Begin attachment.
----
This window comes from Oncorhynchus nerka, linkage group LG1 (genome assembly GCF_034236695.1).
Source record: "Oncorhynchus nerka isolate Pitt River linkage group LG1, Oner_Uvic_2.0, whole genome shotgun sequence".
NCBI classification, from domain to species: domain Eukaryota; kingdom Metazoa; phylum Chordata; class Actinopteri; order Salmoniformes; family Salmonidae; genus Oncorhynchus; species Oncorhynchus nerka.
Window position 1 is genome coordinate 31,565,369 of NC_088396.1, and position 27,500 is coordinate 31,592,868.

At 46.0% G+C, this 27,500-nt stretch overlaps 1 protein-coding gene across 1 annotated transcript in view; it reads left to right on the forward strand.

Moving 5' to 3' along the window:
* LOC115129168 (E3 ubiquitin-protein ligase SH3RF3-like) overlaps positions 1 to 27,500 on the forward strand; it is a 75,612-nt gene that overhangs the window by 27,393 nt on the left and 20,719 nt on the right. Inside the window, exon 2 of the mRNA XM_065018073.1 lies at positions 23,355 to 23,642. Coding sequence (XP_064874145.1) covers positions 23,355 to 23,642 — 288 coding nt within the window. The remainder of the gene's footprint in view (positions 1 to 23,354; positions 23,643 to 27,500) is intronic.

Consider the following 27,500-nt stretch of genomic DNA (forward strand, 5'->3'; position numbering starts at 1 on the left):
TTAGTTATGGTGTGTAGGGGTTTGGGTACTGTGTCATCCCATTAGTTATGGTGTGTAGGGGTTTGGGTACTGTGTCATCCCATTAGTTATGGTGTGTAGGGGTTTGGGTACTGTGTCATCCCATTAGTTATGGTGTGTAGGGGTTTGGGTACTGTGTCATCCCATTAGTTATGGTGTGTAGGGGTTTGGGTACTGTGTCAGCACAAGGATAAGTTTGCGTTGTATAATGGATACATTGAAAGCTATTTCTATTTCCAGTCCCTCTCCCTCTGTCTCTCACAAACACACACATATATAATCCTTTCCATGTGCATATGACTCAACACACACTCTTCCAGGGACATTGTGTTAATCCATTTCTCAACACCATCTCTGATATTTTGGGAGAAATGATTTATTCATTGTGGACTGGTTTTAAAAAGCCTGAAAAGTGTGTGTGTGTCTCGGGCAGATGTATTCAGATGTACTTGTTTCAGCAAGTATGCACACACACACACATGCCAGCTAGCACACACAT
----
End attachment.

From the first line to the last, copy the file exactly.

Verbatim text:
This window comes from Oncorhynchus nerka, linkage group LG1 (genome assembly GCF_034236695.1).
Source record: "Oncorhynchus nerka isolate Pitt River linkage group LG1, Oner_Uvic_2.0, whole genome shotgun sequence".
NCBI classification, from domain to species: domain Eukaryota; kingdom Metazoa; phylum Chordata; class Actinopteri; order Salmoniformes; family Salmonidae; genus Oncorhynchus; species Oncorhynchus nerka.
Window position 1 is genome coordinate 31,565,369 of NC_088396.1, and position 27,500 is coordinate 31,592,868.

At 46.0% G+C, this 27,500-nt stretch overlaps 1 protein-coding gene across 1 annotated transcript in view; it reads left to right on the forward strand.

Moving 5' to 3' along the window:
* LOC115129168 (E3 ubiquitin-protein ligase SH3RF3-like) overlaps positions 1 to 27,500 on the forward strand; it is a 75,612-nt gene that overhangs the window by 27,393 nt on the left and 20,719 nt on the right. Inside the window, exon 2 of the mRNA XM_065018073.1 lies at positions 23,355 to 23,642. Coding sequence (XP_064874145.1) covers positions 23,355 to 23,642 — 288 coding nt within the window. The remainder of the gene's footprint in view (positions 1 to 23,354; positions 23,643 to 27,500) is intronic.

Consider the following 27,500-nt stretch of genomic DNA (forward strand, 5'->3'; position numbering starts at 1 on the left):
TTAGTTATGGTGTGTAGGGGTTTGGGTACTGTGTCATCCCATTAGTTATGGTGTGTAGGGGTTTGGGTACTGTGTCATCCCATTAGTTATGGTGTGTAGGGGTTTGGGTACTGTGTCATCCCATTAGTTATGGTGTGTAGGGGTTTGGGTACTGTGTCATCCCATTAGTTATGGTGTGTAGGGGTTTGGGTACTGTGTCAGCACAAGGATAAGTTTGCGTTGTATAATGGATACATTGAAAGCTATTTCTATTTCCAGTCCCTCTCCCTCTGTCTCTCACAAACACACACATATATAATCCTTTCCATGTGCATATGACTCAACACACACTCTTCCAGGGACATTGTGTTAATCCATTTCTCAACACCATCTCTGATATTTTGGGAGAAATGATTTATTCATTGTGGACTGGTTTTAAAAAGCCTGAAAAGTGTGTGTGTGTCTCGGGCAGATGTATTCAGATGTACTTGTTTCAGCAAGTATGCACACACACACACATGCCAGCTAGCACACACAT